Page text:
VOICES Ideas and Insight From Explorers
Set up for political and cultural reasons, human borders can have a major effect on many more things, especially the environment.
By Lindy Taverner Canines are increasingly being used in crime tracking and detection work. The heroes in the shadows of conservation are of the four-legged, furry variety. These dog detectives are not only able to locate hidden firearms and cocaine, but can sniff out ivory as well, greatly complementing conservation law enforcement efforts. A specialized…
Even in death, Knut arguably has the distinction of being the world’s most prominent polar bear. “It cannot be that the little Knut is completely forgotten,” said a woman who spent U.S. $5,000 on a public Knut memorial marker—one of several, in a city that teems with monuments commemorating two World Wars, the Holocaust, and the Iron Curtain.
Knut’s short career at the Berlin Zoo and his “afterlife” as a taxidermy exhibit at the city’s Museum of Natural History highlight our obsession with this species and the status it has gained. His story is representative, touching upon issues of captivity and commercialization, upon the appropriation and preservation of animals, upon history, psychology, economics, belief, and ecology. The story of Knut can also be read as a footnote on thousands upon thousands of polar bears that have lived and died anonymously, but no less shaped human culture and consciousness.
By John Frederick Walker
Zzzzrrrghh! The saber saw screeches as it cuts through the front horn of a sedated two-ton rhinoceros kneeling on the parched earth. A team of game guards push against the massive beast to steady it; another two hold a tarp under its head to capture pale shavings spewing from the snarling saw. On the black market, rhino horn is more valuable per ounce than gold—even tiny flecks are worth saving.
By Joe Hankins, director of the Freshwater Institute, The Conservation Fund October is National Seafood Month. What better time to examine the critical role seafood plays in our global food system? Given that over 90 percent of U.S. seafood is currently imported, and that twice the current supply will be needed by 2050, there is an urgent…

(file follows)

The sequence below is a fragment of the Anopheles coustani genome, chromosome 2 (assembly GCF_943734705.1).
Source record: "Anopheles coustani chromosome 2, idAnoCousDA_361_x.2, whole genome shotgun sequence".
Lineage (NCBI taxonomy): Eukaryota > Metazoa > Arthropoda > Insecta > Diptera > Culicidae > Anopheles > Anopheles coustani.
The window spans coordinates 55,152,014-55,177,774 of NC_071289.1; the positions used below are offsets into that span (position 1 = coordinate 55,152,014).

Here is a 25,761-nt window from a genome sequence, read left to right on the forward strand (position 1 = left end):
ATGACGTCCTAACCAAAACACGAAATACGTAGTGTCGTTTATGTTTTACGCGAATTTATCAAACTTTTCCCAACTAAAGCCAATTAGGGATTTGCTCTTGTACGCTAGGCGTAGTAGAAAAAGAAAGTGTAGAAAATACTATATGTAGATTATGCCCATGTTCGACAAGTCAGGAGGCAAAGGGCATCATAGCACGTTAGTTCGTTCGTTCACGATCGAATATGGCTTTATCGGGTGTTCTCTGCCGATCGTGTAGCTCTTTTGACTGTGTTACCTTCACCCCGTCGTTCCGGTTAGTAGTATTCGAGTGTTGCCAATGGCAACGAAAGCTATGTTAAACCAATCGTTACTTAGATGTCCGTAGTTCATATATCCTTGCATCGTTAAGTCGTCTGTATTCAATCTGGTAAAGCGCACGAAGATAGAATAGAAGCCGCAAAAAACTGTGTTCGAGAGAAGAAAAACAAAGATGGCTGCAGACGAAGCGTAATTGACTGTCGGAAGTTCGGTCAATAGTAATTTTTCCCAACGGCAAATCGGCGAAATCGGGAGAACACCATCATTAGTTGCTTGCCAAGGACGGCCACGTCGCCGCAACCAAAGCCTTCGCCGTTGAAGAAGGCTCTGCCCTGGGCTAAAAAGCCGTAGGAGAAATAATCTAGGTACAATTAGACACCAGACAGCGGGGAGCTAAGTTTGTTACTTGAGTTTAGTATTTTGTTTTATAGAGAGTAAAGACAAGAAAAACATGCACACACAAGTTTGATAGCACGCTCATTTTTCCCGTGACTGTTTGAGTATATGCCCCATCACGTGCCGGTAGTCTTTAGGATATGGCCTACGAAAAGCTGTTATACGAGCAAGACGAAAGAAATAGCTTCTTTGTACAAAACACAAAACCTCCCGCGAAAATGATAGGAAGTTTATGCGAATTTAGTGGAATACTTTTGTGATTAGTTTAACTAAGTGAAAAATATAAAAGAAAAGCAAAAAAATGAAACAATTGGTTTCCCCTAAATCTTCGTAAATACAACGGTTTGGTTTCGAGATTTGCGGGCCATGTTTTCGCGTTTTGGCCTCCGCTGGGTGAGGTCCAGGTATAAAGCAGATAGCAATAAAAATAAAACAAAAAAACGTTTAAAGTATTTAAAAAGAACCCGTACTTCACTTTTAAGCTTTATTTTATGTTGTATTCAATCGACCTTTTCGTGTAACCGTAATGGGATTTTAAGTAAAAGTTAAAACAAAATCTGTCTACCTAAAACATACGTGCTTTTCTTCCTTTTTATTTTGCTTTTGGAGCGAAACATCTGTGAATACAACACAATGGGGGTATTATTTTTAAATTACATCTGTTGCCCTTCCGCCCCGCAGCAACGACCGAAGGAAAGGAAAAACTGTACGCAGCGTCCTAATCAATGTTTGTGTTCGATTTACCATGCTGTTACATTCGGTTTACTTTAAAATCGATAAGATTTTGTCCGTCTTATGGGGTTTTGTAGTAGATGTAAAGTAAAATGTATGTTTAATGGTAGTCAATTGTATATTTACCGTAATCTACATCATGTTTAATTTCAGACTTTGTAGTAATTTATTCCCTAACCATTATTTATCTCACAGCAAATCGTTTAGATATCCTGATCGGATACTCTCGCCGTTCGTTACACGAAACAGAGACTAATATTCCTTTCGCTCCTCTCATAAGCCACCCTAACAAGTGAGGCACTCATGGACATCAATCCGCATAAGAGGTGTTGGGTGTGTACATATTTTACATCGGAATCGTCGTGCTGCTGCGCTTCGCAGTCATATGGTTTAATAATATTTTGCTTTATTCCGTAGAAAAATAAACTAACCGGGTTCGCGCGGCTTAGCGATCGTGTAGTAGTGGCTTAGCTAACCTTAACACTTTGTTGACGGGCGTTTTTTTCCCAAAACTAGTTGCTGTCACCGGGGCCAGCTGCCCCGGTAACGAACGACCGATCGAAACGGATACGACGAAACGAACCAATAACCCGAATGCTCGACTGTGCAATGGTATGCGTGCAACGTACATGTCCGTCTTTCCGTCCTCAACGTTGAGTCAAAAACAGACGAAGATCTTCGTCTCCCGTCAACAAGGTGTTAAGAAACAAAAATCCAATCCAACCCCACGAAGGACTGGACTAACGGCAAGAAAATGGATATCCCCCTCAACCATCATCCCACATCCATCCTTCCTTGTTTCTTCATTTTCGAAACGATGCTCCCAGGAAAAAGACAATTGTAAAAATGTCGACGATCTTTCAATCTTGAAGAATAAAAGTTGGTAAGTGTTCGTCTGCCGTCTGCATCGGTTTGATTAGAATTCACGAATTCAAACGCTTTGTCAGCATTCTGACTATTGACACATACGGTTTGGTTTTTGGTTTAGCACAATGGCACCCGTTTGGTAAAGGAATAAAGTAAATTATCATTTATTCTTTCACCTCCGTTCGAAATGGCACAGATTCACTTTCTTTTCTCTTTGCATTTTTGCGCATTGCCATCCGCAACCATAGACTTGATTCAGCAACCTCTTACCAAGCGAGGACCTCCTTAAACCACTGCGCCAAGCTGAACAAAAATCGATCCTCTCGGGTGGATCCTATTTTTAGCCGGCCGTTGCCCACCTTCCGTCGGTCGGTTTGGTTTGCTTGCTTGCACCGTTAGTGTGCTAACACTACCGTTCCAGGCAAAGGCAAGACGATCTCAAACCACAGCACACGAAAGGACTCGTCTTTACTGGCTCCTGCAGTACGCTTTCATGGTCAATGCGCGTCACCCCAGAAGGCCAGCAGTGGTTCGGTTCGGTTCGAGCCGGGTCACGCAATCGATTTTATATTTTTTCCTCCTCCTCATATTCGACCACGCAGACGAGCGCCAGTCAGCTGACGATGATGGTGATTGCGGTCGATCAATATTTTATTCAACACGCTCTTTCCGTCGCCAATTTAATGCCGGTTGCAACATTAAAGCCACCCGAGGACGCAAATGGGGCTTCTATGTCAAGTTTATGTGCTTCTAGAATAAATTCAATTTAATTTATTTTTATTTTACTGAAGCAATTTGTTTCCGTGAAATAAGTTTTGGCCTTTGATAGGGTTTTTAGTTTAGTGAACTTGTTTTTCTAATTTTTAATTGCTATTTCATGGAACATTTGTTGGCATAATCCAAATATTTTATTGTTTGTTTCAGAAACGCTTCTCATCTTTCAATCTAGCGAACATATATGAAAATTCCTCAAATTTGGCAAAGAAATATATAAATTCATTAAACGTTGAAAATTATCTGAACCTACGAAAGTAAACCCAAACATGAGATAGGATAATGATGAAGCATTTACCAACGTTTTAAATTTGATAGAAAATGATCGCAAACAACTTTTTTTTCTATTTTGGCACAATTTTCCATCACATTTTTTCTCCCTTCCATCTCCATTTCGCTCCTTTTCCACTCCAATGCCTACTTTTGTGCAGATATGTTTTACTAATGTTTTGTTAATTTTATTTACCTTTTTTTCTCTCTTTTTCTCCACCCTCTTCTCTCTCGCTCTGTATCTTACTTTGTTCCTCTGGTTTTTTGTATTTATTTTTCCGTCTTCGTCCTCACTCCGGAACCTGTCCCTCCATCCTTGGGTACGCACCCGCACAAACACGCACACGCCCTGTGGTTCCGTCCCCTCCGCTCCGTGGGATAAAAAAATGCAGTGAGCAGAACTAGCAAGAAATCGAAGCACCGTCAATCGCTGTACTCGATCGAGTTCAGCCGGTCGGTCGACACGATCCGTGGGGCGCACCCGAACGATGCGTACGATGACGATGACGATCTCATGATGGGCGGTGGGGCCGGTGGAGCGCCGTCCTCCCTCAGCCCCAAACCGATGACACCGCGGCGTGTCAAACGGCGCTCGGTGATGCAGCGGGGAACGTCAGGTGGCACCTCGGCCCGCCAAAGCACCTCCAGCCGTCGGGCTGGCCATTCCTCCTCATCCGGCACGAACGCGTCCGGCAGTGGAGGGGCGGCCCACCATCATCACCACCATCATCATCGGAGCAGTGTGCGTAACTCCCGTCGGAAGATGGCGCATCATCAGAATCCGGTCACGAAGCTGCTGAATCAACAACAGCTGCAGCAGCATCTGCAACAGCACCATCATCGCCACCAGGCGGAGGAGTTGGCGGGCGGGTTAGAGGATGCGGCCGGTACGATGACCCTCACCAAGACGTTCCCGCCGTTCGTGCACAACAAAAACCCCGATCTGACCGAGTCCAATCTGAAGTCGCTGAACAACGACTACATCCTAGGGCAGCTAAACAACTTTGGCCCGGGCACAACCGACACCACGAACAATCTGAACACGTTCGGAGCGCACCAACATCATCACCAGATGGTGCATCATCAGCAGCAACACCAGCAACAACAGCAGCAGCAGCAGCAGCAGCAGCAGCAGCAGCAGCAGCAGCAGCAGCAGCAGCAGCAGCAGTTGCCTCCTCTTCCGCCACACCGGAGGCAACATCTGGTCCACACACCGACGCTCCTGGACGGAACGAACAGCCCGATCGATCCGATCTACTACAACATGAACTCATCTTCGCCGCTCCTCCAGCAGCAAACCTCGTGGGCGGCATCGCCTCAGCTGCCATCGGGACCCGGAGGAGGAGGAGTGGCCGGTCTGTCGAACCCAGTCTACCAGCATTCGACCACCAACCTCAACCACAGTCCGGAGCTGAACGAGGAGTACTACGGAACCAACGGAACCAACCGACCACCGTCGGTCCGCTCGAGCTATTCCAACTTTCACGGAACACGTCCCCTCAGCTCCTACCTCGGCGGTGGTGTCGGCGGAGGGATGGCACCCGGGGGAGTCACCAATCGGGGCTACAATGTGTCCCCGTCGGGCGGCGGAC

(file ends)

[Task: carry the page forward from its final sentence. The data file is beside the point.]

Photos and text: Jon Betz It was a strange thing to wake up this morning on land. It’s easy to get used to the creaks and gentle rocking motion of ship life. In its place today I woke up to an awkward chorus of roosters at 4am. Quite a difference, and it gave me pause…
Most folks assume that when they flush their toilet, the local sewage treatment plant will take care of the rest. Unfortunately, during wet weather, this is rarely the case. It’s a plumbing problem: Rainfall rushes down streets into storm drains that empty into pipes shared by the sewage produced by homes and businesses. Within minutes of a downpour, the volume of combined liquid overwhelms sewage treatment plants and millions of gallons of untreated wastewater get vented directly into nearby waterways, contaminating the water with harmful bacteria, viruses, and parasites, and forcing beach and shellfish bed closures in an effort to protect human health.
During my 130+ mile swim from Montauk to New York City, I am calling for a permanent end to the dumping of raw sewage into our waterways. My thinking goes like this: We live in the most technologically-advanced nation on Earth. If we can put people on the moon, split the atom, and build an iPhone, we can find a way to make our waterways safe for swimming every day.
By Andrew Zaloumis, 2016 John P. McNulty Prize Laureate We all dread the thought of another tragic wildlife incident, another Cecil the lion. Poaching of rhinos and other critical species continues to afflict important conservation areas throughout the world. Yet, while national parks sometimes feel more like military bases, this is a dangerous path to travel on.All…
Tiny marks and deformations reveal clues to the ancient cultures that rode these plains for millennia.
Today I was stung by a livid South American wasp for the 70th time. But it’ll all be worth it if I can learn what drives the startling social relationships of these amazing insects.
Evidently, even if you’re from a rural village in the Eastern Himalaya, candy is still the treat of choice for a little girl.
By Born Free Foundation
After almost two weeks of intense debate, the 17th Conference of the Parties (CoP) to the Convention on International Trade in Endangered Species (CITES) drew to a close on 4th October.
From 1764 to 1767, in the historical region of Gévaudan, located in southern France, and in adjacent areas, about one hundred children, youths, and women were killed by a so-called “Beast”. Numerous other humans survived the attacks, many of them seriously injured. The series of attacks has been confirmed by a great variety of historical documents and is not called into question by scientists.
Historians claim that wolves, or a hybrid of a wolf and a domestic dog, had attacked the victims; the “hybrid-assumption” is based on the description of a canid, shot in June 1767, that was said to have strange morphological characteristics. However, a critical evaluation of historical texts, including the publications of the French abbots François Fabre and Pierre Pourcher, revealed that neither this animal, nor any other wolf killed in Gévaudan, had anything to do with the attacks of the Beast.
In this post, German biologist Karl-Hans Taake posits that The Beast was a very different carnivore to a wolf.
By Kylene Plemons and Mike McClure There has been a steady decline of African penguins since the late 1950s when there were around 300,000 individuals in South Africa. In 2001, there were over 100,000 individuals and recently it has been estimated that there are less than 50,000 penguins left in that region. Scientists project an…
Two different traditional voyaging canoes from opposite ends of the globe find parallels in their missions of exploration.